Those with long memories will recall that the new government intended to clamp down on new regulation and insist, for example, that one existing regulation of similar or greater burden would be removed for every new one introduced. The only exemptions would be regulations derived from the EU, which we have no control over.
The 2nd report of the Regulatory Policy Committee (RPC) is just out. They reviewed 189 Impact Assessments (IAs) which appeared in the last quarter of 2010. Since one regulation may have more than one IA, that is not necessarily 189 proposed new regulations. Of the 189, 57 were EU sourced and 132 from Whitehall. The Coalition has changed the remit of the RPC to advising the new Reducing Regulation Committee (RRC) which is chaired by the Business Secretary, Vince Cable, and charged with rejecting unnecessary new regulations.
The RPC concluded “44 % of the IAs we scrutinised were, in our opinion, inadequate”. They do not report the split of inadequacy between Whitehall and Brussels nor whether the government (RRC) continued with the regulation nonetheless nor whether the regulation and IA re-appeared after further work. Neither do they produce any findings in terms of “one in and one out”. The number of IAs (189 in one quarter) indicates that the tide of new regulation is even higher under this government than the last.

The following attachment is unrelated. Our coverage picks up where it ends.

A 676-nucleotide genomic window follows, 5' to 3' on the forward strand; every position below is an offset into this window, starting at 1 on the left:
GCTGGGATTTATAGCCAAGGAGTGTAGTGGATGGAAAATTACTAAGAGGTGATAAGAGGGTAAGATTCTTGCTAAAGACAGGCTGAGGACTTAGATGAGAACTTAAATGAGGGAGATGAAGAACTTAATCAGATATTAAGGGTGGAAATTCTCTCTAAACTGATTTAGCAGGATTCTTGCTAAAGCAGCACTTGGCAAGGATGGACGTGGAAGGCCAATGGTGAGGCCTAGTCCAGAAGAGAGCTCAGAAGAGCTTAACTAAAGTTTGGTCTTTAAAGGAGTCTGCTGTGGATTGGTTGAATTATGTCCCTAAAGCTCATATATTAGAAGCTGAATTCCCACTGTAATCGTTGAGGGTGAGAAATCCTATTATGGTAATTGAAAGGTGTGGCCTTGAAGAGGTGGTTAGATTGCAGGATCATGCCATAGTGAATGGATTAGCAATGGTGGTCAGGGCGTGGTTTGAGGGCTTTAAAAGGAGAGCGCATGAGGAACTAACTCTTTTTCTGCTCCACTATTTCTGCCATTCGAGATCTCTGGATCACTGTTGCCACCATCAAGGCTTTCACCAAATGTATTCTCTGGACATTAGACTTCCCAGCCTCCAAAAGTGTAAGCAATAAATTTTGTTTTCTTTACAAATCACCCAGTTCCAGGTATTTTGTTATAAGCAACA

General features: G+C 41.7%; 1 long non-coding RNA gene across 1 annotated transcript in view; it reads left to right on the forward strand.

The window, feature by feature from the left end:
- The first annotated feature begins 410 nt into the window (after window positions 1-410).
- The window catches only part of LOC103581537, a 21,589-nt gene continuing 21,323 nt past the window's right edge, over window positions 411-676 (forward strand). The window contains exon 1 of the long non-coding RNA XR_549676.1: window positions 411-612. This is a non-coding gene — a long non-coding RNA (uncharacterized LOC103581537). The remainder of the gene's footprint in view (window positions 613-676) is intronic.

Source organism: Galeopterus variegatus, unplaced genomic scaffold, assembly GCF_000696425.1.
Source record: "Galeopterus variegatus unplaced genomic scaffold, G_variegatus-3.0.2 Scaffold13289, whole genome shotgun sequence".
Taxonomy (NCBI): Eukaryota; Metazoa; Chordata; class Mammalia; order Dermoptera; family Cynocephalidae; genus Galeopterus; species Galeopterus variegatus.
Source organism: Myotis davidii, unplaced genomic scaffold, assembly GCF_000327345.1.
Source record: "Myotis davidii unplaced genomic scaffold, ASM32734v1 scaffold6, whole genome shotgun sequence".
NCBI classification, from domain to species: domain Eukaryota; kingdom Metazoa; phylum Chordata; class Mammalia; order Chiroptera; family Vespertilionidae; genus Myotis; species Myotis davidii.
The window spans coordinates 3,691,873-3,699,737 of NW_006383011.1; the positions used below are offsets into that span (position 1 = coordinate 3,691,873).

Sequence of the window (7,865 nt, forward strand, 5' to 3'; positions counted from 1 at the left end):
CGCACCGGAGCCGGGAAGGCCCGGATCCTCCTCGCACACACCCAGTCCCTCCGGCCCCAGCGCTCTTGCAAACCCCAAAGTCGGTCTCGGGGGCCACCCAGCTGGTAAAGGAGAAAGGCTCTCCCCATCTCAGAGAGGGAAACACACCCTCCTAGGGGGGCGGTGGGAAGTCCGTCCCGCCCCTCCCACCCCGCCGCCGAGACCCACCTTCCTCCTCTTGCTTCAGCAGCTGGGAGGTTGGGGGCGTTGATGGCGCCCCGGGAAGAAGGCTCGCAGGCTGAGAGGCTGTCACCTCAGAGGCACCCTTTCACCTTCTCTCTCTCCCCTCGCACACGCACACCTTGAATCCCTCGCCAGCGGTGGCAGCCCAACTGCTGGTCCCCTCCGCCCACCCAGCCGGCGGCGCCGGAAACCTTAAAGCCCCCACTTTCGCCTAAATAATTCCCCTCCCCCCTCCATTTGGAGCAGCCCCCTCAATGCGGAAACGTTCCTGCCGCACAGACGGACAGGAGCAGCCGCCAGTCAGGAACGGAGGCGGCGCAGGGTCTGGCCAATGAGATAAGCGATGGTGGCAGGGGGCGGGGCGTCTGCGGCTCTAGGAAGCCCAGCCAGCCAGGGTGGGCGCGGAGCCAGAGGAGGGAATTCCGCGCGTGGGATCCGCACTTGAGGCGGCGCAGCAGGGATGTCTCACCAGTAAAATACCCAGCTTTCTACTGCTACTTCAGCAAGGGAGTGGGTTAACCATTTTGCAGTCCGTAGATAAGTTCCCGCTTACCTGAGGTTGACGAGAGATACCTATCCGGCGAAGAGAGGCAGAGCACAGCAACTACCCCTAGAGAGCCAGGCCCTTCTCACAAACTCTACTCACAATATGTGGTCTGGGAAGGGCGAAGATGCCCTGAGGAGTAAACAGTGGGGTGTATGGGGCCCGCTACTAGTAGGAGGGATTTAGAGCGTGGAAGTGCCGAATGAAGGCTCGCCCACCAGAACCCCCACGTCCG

The opinions of the RPC are not available to the public so we cannot assess any of these matters for ourselves. How is that for transparency? According to the BIS Library of IAs, accessed today, there have been only 14 IAs produced in the eight months to 31st January 2011. This includes the one to which the department (HMRC) failed to given a title or any detail. The BIS seems to have forgotten about their own system.
For 20 years governments have talked the talk on reducing, and challenging new, regulation. The 2nd report of the RPC seems to indicate that the Coalition is no more walking the walk on regulatory reduction and transparency than its predecessors.